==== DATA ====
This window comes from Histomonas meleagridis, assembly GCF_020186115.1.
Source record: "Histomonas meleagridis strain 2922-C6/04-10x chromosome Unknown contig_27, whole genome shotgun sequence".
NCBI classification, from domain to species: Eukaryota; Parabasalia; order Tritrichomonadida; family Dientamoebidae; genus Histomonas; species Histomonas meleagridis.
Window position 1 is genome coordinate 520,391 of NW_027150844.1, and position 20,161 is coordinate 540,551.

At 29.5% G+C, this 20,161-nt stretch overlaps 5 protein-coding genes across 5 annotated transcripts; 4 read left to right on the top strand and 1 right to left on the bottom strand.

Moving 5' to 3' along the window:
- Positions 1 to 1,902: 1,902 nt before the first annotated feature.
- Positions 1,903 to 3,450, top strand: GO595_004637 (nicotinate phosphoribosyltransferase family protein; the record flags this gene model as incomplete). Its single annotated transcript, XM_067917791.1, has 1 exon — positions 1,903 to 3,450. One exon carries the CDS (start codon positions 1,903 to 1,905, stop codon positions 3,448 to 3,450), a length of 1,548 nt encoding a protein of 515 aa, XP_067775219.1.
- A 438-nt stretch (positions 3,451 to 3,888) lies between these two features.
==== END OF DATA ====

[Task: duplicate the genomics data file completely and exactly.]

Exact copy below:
This window comes from Histomonas meleagridis, assembly GCF_020186115.1.
Source record: "Histomonas meleagridis strain 2922-C6/04-10x chromosome Unknown contig_27, whole genome shotgun sequence".
NCBI classification, from domain to species: Eukaryota; Parabasalia; order Tritrichomonadida; family Dientamoebidae; genus Histomonas; species Histomonas meleagridis.
Window position 1 is genome coordinate 520,391 of NW_027150844.1, and position 20,161 is coordinate 540,551.

At 29.5% G+C, this 20,161-nt stretch overlaps 5 protein-coding genes across 5 annotated transcripts; 4 read left to right on the top strand and 1 right to left on the bottom strand.

Moving 5' to 3' along the window:
- Positions 1 to 1,902: 1,902 nt before the first annotated feature.
- Positions 1,903 to 3,450, top strand: GO595_004637 (nicotinate phosphoribosyltransferase family protein; the record flags this gene model as incomplete). Its single annotated transcript, XM_067917791.1, has 1 exon — positions 1,903 to 3,450. One exon carries the CDS (start codon positions 1,903 to 1,905, stop codon positions 3,448 to 3,450), a length of 1,548 nt encoding a protein of 515 aa, XP_067775219.1.
- A 438-nt stretch (positions 3,451 to 3,888) lies between these two features.